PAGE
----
Shouldered points during the Upper Paleolithic appeared first in the context of the French Perigordian / Gravettian. They are known from the Périgord (Laussel, Vignaud, Ferrassie), the Rhone valley (Vigne brun, Solutre) and are dated to the Tursac Interstadial. Shouldered points never make more than 1% of these ensembles.
Around 25-20 k.a. PB the so called Willendorf-Kostenki complex is found over a vast area between the middle Danube and the Don (Willendorf 21-Nord, Willendorf 2/9, Spadiza, Moravany, Trencin, Nitra, Avdeevo, Kostenki, Chotylewo, Zaraïsk, Molodova, Mitoc). There are several different local “styles” in the production of shouldered points with unknown significance. It has to be noted that these ensembles never comprise more than 2-3% of this “fossile directeur” and that, according to microtrace studies, some points were used as projectiles and other as knifes.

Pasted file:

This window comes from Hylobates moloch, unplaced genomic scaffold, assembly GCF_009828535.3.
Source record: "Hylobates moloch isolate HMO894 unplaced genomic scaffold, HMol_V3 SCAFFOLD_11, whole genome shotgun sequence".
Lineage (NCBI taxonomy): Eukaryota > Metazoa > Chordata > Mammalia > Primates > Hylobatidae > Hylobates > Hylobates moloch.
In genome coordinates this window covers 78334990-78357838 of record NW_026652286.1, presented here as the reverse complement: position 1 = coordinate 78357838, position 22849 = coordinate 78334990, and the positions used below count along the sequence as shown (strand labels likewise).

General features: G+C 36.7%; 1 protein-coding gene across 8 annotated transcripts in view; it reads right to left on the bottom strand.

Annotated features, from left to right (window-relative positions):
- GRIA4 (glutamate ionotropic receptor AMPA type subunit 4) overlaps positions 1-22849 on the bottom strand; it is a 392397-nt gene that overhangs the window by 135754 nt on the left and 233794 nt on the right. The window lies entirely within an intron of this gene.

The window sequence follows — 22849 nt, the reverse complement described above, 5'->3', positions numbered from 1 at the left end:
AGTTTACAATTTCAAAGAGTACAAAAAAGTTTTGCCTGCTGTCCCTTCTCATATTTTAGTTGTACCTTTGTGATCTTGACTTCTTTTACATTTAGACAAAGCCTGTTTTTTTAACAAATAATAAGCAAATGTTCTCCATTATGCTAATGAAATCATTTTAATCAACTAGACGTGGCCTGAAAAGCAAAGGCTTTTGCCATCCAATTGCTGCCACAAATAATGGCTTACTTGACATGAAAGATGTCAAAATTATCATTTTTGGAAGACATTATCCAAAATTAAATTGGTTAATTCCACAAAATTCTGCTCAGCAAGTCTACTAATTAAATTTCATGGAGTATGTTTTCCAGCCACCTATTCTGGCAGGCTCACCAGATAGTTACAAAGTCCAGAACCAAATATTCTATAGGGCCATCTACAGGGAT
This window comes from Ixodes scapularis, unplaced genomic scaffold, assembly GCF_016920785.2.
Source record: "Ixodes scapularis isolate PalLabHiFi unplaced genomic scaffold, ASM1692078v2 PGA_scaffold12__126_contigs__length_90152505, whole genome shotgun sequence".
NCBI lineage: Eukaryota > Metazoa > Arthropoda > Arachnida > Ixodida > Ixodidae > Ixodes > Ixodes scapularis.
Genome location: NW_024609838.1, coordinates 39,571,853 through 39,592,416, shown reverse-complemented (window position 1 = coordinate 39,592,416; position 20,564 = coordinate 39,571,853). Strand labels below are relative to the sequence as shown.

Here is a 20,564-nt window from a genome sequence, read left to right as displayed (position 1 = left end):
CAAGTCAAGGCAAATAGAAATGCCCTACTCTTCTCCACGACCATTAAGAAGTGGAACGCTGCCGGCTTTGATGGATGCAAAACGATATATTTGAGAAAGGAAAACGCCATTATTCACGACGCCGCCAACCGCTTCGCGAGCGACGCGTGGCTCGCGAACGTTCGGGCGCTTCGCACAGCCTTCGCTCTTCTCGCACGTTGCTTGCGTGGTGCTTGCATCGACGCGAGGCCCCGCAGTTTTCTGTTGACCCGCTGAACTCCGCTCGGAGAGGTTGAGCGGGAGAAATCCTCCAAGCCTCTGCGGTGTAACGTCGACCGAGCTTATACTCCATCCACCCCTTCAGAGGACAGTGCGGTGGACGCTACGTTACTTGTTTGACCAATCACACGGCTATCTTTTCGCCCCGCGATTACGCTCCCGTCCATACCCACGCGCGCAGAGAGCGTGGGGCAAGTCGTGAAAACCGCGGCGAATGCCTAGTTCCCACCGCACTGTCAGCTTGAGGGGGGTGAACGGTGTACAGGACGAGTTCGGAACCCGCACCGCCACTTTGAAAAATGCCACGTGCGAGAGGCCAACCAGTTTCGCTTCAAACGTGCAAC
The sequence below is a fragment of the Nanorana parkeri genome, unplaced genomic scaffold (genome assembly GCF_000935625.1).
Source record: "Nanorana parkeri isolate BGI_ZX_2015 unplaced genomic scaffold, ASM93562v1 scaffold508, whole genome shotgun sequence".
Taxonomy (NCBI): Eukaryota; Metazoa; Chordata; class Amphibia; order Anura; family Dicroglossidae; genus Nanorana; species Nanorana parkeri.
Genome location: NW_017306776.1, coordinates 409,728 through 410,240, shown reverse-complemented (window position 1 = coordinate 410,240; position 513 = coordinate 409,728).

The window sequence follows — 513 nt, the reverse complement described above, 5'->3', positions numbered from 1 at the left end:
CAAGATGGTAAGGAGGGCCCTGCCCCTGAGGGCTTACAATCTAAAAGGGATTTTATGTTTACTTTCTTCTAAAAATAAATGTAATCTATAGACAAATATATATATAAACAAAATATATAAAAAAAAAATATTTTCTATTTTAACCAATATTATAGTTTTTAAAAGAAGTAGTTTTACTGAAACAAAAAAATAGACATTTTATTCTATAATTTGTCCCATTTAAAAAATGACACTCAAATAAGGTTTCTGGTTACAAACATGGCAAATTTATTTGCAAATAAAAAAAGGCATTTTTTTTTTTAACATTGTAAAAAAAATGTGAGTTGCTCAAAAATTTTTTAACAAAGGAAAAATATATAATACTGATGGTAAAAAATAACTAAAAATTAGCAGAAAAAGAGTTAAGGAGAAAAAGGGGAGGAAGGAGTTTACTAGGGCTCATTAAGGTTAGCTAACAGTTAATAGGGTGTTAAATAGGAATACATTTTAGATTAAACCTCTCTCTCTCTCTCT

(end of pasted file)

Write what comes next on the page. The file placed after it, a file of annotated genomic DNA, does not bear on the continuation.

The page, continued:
Around the LGM, the late Solutrean and the Salpetrien ancien are characterized by an abundance of shouldered points. They are also common during the “Arenian” of Mediterranean France and the Italian “Epigravettien ancien”, dated to 20-16 k.a. BP combined with backed pieces and Microgravettes (at Arene Candide, Mochi, Paglicci).
At the Balkans and in Greek a similar Epigravettian technocomplex has been dated to 21-15 k.a. BP at Sandalja, Kadar, Orphel, Kastrisa and Klisoura. Some scholars suggest, that the Epigravettian of South-East Europe is deeply rooted in the Willendorf-Kostenki complex and that the occurrence of shouldered points during the late Solutrian is also connected with these phenomena.